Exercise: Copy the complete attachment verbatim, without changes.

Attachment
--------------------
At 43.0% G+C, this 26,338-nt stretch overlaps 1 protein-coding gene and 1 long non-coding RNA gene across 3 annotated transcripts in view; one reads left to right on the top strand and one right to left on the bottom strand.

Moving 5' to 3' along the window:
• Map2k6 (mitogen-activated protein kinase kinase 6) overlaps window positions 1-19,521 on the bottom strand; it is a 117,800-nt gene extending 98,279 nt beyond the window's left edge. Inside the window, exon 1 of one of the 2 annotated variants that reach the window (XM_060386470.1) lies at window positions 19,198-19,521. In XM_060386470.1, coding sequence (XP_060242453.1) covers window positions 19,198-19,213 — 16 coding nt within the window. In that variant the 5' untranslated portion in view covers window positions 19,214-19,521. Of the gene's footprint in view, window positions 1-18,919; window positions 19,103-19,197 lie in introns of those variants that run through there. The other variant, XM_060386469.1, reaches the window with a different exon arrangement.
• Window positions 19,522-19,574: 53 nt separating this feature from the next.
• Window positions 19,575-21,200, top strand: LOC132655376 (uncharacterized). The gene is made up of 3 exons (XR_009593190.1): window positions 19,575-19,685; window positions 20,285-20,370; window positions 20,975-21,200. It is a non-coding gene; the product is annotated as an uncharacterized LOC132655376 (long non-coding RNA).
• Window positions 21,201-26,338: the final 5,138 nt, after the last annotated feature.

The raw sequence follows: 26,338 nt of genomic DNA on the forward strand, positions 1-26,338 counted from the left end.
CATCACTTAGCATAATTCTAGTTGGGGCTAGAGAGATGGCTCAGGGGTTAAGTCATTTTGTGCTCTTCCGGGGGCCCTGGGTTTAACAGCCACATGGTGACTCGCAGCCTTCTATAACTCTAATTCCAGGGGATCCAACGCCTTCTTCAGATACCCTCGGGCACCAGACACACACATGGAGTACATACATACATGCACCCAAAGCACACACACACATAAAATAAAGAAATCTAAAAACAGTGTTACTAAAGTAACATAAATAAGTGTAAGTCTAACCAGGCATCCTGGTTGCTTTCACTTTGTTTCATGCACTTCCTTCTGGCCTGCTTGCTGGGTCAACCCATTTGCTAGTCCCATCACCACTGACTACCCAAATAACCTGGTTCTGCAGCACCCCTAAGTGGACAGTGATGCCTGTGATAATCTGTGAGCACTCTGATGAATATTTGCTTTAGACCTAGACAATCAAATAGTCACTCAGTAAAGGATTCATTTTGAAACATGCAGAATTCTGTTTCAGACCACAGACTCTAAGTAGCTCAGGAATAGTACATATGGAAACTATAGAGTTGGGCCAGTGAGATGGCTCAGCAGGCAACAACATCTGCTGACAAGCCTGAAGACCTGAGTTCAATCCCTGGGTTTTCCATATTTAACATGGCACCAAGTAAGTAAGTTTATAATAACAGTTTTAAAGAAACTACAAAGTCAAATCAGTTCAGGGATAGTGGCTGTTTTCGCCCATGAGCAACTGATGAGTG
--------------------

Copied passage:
At 43.0% G+C, this 26,338-nt stretch overlaps 1 protein-coding gene and 1 long non-coding RNA gene across 3 annotated transcripts in view; one reads left to right on the top strand and one right to left on the bottom strand.

Moving 5' to 3' along the window:
• Map2k6 (mitogen-activated protein kinase kinase 6) overlaps window positions 1-19,521 on the bottom strand; it is a 117,800-nt gene extending 98,279 nt beyond the window's left edge. Inside the window, exon 1 of one of the 2 annotated variants that reach the window (XM_060386470.1) lies at window positions 19,198-19,521. In XM_060386470.1, coding sequence (XP_060242453.1) covers window positions 19,198-19,213 — 16 coding nt within the window. In that variant the 5' untranslated portion in view covers window positions 19,214-19,521. Of the gene's footprint in view, window positions 1-18,919; window positions 19,103-19,197 lie in introns of those variants that run through there. The other variant, XM_060386469.1, reaches the window with a different exon arrangement.
• Window positions 19,522-19,574: 53 nt separating this feature from the next.
• Window positions 19,575-21,200, top strand: LOC132655376 (uncharacterized). The gene is made up of 3 exons (XR_009593190.1): window positions 19,575-19,685; window positions 20,285-20,370; window positions 20,975-21,200. It is a non-coding gene; the product is annotated as an uncharacterized LOC132655376 (long non-coding RNA).
• Window positions 21,201-26,338: the final 5,138 nt, after the last annotated feature.

The raw sequence follows: 26,338 nt of genomic DNA on the forward strand, positions 1-26,338 counted from the left end.
CATCACTTAGCATAATTCTAGTTGGGGCTAGAGAGATGGCTCAGGGGTTAAGTCATTTTGTGCTCTTCCGGGGGCCCTGGGTTTAACAGCCACATGGTGACTCGCAGCCTTCTATAACTCTAATTCCAGGGGATCCAACGCCTTCTTCAGATACCCTCGGGCACCAGACACACACATGGAGTACATACATACATGCACCCAAAGCACACACACACATAAAATAAAGAAATCTAAAAACAGTGTTACTAAAGTAACATAAATAAGTGTAAGTCTAACCAGGCATCCTGGTTGCTTTCACTTTGTTTCATGCACTTCCTTCTGGCCTGCTTGCTGGGTCAACCCATTTGCTAGTCCCATCACCACTGACTACCCAAATAACCTGGTTCTGCAGCACCCCTAAGTGGACAGTGATGCCTGTGATAATCTGTGAGCACTCTGATGAATATTTGCTTTAGACCTAGACAATCAAATAGTCACTCAGTAAAGGATTCATTTTGAAACATGCAGAATTCTGTTTCAGACCACAGACTCTAAGTAGCTCAGGAATAGTACATATGGAAACTATAGAGTTGGGCCAGTGAGATGGCTCAGCAGGCAACAACATCTGCTGACAAGCCTGAAGACCTGAGTTCAATCCCTGGGTTTTCCATATTTAACATGGCACCAAGTAAGTAAGTTTATAATAACAGTTTTAAAGAAACTACAAAGTCAAATCAGTTCAGGGATAGTGGCTGTTTTCGCCCATGAGCAACTGATGAGTG